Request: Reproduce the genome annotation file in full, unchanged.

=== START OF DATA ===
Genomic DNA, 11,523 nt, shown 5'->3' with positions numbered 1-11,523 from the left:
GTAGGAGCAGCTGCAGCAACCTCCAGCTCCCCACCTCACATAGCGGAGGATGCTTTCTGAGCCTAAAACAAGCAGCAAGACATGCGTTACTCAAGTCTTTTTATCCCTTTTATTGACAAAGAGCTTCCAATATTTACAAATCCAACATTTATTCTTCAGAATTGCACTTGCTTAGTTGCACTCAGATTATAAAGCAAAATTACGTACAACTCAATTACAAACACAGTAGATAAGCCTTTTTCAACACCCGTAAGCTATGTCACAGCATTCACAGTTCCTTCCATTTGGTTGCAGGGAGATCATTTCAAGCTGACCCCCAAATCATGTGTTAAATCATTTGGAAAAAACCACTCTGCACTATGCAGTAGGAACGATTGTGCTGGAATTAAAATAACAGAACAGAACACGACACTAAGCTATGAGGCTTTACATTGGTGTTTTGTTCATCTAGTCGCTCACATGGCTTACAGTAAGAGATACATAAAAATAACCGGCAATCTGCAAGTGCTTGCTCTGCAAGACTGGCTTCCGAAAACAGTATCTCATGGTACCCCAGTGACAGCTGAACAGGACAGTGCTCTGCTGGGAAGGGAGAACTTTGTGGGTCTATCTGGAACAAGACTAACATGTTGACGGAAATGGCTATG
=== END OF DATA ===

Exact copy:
Genomic DNA, 11,523 nt, shown 5'->3' with positions numbered 1-11,523 from the left:
GTAGGAGCAGCTGCAGCAACCTCCAGCTCCCCACCTCACATAGCGGAGGATGCTTTCTGAGCCTAAAACAAGCAGCAAGACATGCGTTACTCAAGTCTTTTTATCCCTTTTATTGACAAAGAGCTTCCAATATTTACAAATCCAACATTTATTCTTCAGAATTGCACTTGCTTAGTTGCACTCAGATTATAAAGCAAAATTACGTACAACTCAATTACAAACACAGTAGATAAGCCTTTTTCAACACCCGTAAGCTATGTCACAGCATTCACAGTTCCTTCCATTTGGTTGCAGGGAGATCATTTCAAGCTGACCCCCAAATCATGTGTTAAATCATTTGGAAAAAACCACTCTGCACTATGCAGTAGGAACGATTGTGCTGGAATTAAAATAACAGAACAGAACACGACACTAAGCTATGAGGCTTTACATTGGTGTTTTGTTCATCTAGTCGCTCACATGGCTTACAGTAAGAGATACATAAAAATAACCGGCAATCTGCAAGTGCTTGCTCTGCAAGACTGGCTTCCGAAAACAGTATCTCATGGTACCCCAGTGACAGCTGAACAGGACAGTGCTCTGCTGGGAAGGGAGAACTTTGTGGGTCTATCTGGAACAAGACTAACATGTTGACGGAAATGGCTATG